John Wick 2 Review
Tactical, Visceral, Action
A Film Review of John Wick: Chapter 2
Keanu Reeves is back and he’s here to stay. I never had the opportunity to see the first John Wick film in the theatres, but have since seen it on Blu Ray and praised it to everyone I see as being a breath of fresh air for the action genre of Hollywood filmmaking. John Wick is not about epic set pieces, explosion tornadoes, excessive CG or gravity defying stunt work, but about getting into the close up, grappling action of people trying to kill each other with extreme prejudice and squeezing every bit of adrenaline out of each and every one of these moments. Director Chad Stahelski ensured that Chapter 2 retained all of his first film’s precise action cinematography and built upon that solid foundation with new locations, set designs and a few unexpected cameos. The John Wick sequel is unashamed of its relentless violence and flimsy story, but what keeps it from crossing the line into “gore porn” is tri-fold: 1) The combat choreography is some of the best (if not better) since Captain America: The Winter Soldier. 2) The artistry required to capture said choreography on film is no small feat. 3) There is a significant element of class infused in the performance of every character both headlining and supporting.
I am one of the last critics to argue for “less” when it comes to the story element of Hollywood films, but “too much” can muddle an otherwise good thing especially when a movie prefers to show rather than tell. John Wick is a simple revenge story and Chapter 2 is basically an extension of that along with a logistic bridge from the previous film to explain why John is “working again.” Although the audience doesn’t need a more developed plot than that to enjoy this sequel, if there are plans for John Wick: Chapter 3, there better be more character development for the titular character so as to avoid turning it into the Die Hard franchise. Assassins, like the weapons they wield, are tools used to further the agenda of the rich and powerful, but their services are independently contracted as agreed upon by the operators/mechanics that take the jobs. This seems like a fairly easy life to walk away from unless of course, the services of the so-called boogeyman are more than contractually obligated which is a plot device Chapter 2 introduces, but doesn’t really explain. The circumstances of this film’s climax and dénouement will demand a story much more involved than “a man addicted to violence and using it to achieve peace.”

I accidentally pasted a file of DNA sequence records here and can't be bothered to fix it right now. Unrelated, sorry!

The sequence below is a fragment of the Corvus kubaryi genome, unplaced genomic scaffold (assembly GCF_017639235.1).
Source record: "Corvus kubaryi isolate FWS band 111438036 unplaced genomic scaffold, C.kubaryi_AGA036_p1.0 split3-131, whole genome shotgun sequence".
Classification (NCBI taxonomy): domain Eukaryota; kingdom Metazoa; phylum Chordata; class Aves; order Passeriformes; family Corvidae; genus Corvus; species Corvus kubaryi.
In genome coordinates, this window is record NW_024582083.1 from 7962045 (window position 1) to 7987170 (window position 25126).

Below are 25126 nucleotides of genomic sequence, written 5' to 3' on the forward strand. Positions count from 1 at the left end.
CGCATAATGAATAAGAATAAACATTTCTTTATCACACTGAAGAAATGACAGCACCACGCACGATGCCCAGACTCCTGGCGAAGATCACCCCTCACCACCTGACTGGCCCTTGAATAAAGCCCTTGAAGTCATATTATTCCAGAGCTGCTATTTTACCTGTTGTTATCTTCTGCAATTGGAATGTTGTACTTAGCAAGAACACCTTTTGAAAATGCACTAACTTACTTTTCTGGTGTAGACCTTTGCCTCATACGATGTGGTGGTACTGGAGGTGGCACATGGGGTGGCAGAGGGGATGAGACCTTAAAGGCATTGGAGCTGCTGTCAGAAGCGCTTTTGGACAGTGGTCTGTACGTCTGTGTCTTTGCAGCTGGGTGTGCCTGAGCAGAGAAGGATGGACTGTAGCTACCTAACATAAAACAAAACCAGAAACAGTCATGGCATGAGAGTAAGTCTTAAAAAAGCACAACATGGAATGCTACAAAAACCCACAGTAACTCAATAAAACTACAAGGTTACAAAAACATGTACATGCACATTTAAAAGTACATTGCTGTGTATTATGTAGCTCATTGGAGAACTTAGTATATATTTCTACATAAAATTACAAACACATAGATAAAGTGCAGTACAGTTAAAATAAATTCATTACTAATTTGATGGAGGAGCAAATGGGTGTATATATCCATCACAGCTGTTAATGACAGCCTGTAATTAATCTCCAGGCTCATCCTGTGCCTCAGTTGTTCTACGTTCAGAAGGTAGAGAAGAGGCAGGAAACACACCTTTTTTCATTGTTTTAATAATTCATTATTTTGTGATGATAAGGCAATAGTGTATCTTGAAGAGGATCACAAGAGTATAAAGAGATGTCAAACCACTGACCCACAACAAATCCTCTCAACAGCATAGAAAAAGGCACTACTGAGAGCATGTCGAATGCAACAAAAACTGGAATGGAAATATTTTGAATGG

We start off with a healthy dose of car chases and vehicular combat and jump immediately into the heavy ordinance, plenty of gun-fu mixed with unarmed martial arts as well as a steady supply of knife fighting. With so much attention to gun reloads and Wick checking himself for compiling injury, this movie just about has it all.
The director’s experience as a stunt performer taught him a thing or two about the importance of camera placement for action sequences and cinematographer Dan Laustsen kept an active frame following every instant of Wick’s action, thus requiring fewer cuts in the overall flow of the action.
Keanu Reeves is a serviceable leading man in just about anything, but he certainly shows proficiency for action films. At 52 years of age, Mr. Reeves is in shape and dedicated to the genre’s physical demands. Unfortunately, he does tend deliver certain lines awkwardly in moments of key drama. Vaya con Dios, Bodhi. Vaya con Dios.
Ian McShane and Lance Reddick continue to be class personified as character actors while Common continues to build his non-music industry resume in the entertainment industry with sincere intensity. Ruby Rose as the mute Ares seems to have taken a couple acting classes after her time in Resident Evil: The Final Chapter. Laurence Fishburne is here. Yay! Now, why is Morpheus important to this story?
With so many Matrix Easter eggs throughout this film, it would have been nice to have a little more variety than Euro club techno.
Vehicles like super cars and motorcycles sound crisp and ferocious and there’s noticeable difference between long barrel rifles, handguns and heavier guns. Impact sounds from all firearms are distinct deliver major impact.
“Moving” = 23/33